Dandruff

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What is dandruff?

Dandruff is a common condition affecting the scalp, chest, and face, which are areas of the skin that are rich in oil-producing glands that end in hair follicles. It results in flaking of the skin and itching.

Is dandruff condition a medical emergency?

Dandruff is not a medical emergency.

Causes of dandruff

The exact cause of dandruff is not known but it appears to be a combination of genetic and environmental factors. In this problem, the turnover cells of the skin layers are faster than normal, and the cells also die earlier than normal. The dead cells clump together and this results in the formation of flakes. The following could contribute to this disease are:

  • Very Oily skin, or extremely dry skin
  • A fungus is known as Malassezia, that survives and feeds on the fats within the oily secretions of the human skin and the by-products of its metabolism
  • Skin sensitivity to hair or body care products
  • Other co-existing skin conditions such as psoriasis, or eczema

Risk factors for dandruff

 The risk factors for dandruff are:

  • Cold weather
  • Emotional stress
  • Gender: Males are more likely to develop this disease
  • Age: It usually starts around puberty and peaks by the age of 40 years
  • Weakened immune system: As may be seen in HIV infections, chemotherapy, steroid therapy

Triggering factors

It may be triggered by cold weather or emotional stress.

Signs & symptoms of dandruff

The following are the symptoms and signs i.e.,

  • Itching of scalp
  • Flakes of skin that are visible on the hair on the scalp, eyebrows, and eyelashes, mustache or beard, shoulders, or the chest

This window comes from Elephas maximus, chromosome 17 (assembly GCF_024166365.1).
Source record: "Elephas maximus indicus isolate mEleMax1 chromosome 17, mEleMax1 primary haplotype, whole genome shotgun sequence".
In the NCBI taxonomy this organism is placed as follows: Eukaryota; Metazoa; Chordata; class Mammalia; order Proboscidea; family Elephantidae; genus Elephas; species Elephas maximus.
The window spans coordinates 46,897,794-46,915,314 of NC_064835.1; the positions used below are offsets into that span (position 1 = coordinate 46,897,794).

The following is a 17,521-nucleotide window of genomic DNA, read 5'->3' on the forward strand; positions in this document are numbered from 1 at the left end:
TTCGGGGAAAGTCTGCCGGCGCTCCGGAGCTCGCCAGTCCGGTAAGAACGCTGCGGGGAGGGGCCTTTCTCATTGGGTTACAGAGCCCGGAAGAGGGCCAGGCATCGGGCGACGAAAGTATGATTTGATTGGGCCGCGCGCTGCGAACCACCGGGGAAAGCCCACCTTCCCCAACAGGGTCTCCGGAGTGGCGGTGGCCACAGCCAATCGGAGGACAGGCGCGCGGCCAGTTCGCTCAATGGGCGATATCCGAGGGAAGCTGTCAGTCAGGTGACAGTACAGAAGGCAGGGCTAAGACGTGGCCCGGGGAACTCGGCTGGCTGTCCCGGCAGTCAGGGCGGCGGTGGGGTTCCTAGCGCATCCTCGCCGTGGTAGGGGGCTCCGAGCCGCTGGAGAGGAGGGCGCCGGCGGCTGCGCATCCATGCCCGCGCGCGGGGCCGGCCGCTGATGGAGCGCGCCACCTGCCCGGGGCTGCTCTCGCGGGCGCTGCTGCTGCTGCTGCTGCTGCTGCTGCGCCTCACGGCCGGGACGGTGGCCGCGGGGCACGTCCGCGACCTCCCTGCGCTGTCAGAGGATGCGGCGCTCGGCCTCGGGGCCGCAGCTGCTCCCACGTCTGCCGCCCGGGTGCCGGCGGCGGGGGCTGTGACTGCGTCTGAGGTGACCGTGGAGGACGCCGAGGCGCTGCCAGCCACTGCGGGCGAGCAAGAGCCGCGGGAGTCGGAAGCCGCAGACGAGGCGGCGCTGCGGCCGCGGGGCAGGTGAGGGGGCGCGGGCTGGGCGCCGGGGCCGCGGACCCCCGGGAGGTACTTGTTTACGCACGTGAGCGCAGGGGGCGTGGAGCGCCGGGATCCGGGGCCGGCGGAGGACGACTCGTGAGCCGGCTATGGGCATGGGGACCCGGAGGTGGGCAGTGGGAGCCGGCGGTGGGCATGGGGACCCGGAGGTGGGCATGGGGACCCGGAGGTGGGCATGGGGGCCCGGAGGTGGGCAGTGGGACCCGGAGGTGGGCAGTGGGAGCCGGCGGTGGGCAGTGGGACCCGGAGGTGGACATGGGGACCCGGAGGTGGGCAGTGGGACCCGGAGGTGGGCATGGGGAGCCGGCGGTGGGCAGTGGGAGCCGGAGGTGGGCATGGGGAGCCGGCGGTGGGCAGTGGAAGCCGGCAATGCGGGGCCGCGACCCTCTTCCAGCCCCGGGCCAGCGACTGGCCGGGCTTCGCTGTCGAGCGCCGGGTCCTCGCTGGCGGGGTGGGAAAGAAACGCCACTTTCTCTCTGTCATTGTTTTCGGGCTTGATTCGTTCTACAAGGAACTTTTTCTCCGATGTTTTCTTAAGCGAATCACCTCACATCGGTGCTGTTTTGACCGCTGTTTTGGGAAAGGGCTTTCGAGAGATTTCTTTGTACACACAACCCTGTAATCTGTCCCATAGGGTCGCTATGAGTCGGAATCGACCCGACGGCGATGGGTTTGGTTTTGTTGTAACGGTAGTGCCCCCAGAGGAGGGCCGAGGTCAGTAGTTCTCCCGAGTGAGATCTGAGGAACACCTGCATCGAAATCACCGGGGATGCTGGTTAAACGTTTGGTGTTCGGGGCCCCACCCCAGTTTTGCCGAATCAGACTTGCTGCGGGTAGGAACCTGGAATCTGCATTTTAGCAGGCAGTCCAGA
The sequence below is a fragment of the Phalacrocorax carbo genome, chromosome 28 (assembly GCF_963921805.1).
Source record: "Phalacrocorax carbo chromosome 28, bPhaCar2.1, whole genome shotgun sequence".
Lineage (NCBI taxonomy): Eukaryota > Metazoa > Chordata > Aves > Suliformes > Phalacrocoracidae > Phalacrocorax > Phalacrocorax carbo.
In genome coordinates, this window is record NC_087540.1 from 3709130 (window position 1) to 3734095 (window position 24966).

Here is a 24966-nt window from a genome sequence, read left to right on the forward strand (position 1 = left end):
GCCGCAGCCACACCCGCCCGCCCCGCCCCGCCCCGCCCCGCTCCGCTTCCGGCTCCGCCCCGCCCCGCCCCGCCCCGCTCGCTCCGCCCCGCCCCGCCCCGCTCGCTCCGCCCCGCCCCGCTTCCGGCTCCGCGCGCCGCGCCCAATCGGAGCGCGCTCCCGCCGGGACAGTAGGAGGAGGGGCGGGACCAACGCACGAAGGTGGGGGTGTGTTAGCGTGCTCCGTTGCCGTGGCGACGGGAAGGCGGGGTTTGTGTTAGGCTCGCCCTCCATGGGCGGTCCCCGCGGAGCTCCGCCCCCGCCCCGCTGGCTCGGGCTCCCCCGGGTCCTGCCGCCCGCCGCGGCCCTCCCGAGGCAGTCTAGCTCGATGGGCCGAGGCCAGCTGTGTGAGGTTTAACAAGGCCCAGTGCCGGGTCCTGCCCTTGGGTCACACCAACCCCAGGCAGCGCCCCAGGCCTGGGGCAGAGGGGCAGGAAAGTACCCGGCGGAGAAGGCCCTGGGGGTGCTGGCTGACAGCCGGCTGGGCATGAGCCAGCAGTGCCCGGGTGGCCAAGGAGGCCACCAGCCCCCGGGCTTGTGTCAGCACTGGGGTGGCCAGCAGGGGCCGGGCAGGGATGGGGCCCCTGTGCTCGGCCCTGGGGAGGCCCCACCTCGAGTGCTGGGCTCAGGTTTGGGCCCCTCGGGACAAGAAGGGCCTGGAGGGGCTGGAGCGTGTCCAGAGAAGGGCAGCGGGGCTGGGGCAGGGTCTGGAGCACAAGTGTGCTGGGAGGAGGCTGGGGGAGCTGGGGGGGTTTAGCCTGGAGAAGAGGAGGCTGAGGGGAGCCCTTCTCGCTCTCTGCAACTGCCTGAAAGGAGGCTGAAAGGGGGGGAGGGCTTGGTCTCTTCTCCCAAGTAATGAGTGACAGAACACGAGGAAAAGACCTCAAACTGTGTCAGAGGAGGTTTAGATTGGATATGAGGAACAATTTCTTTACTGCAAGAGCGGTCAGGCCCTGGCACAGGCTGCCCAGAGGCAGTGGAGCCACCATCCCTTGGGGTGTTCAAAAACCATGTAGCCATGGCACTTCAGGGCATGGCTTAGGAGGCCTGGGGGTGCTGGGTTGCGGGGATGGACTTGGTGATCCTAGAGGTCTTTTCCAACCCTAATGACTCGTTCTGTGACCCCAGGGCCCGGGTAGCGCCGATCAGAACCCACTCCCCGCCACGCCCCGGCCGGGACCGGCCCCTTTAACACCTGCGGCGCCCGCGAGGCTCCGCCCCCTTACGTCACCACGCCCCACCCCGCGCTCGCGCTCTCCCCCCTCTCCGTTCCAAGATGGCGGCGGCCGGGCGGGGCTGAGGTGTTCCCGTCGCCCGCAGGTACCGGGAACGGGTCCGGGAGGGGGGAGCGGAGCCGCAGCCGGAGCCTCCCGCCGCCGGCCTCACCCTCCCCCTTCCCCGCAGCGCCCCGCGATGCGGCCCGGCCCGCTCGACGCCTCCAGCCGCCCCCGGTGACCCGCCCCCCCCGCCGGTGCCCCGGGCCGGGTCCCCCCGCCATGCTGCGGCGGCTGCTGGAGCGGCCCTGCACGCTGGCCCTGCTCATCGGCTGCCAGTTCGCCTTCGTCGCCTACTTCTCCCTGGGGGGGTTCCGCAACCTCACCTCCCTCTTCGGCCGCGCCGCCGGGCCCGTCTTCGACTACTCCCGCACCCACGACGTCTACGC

• Redness of the skin may be seen sometimes in fair-skinned individuals
  • Greasy patches on the scalp may sometimes be visible

Investigations

No investigations are required for establishing a diagnosis of dandruff. In very severe and persistent cases the following may be done to rule out other causes which are:

  • Skin biopsy: If exfoliative erythroderma is suspected
  • Fungal culture: To rule out other fungal infections

Diagnosis of dandruff

Diagnosis is done based on medical history and clinical evaluation.

Dandruff treatment options

It can most often be managed with gentle self-care and over the counter anti-dandruff shampoos. This is not responding to over the counter anti-dandruff shampoos that may require medicated shampoos.

A. Medical management

The medical management of dandruff may include medicated shampoos that contain:

  • Ketoconazole: It is a broad-spectrum antifungal agent that has the longest duration of effect
  • Zinc pyrithione: It is both antibacterial and antifungal
  • Selenium disulfide: Can be used both as a lotion or a shampoo. This is seen to return if the application is discontinued
  • Salicylic acid: Help to decrease the scaling
  • Coal tar: It slows the growth of skin cells, and delays the shedding of skin layers

B. Role of diet/exercise/lifestyle changes/preventive measures

Some measures that may help to control or prevent dandruff can include:

  • Regular (not daily) use of gentle shampoo to wash the hair; daily shampooing may be advisable if the scalp skin is very oily
  • Limiting the use of hair care and styling products
  • Avoiding emotional stress
  • Eating a healthy and well-balanced diet with zinc and vitamins

Complications of dandruff

It may cause low self-esteem and a feeling of embarrassment.

Prognosis

The prognosis of this disease is generally excellent, and most cases resolve with self-care and over the counter anti-dandruff shampoos.

When to contact the doctor or hospital/how to identify the emergency or complications?

It is advisable to seek medical attention if dandruff persists or is getting worse despite regularly using over the counter anti-dandruff shampoos.

Indications for hospitalization if required

Hospitalization is not required.

Suggested clinical specialist/departments to consult for this condition

  • Dermatologist or Trichologist
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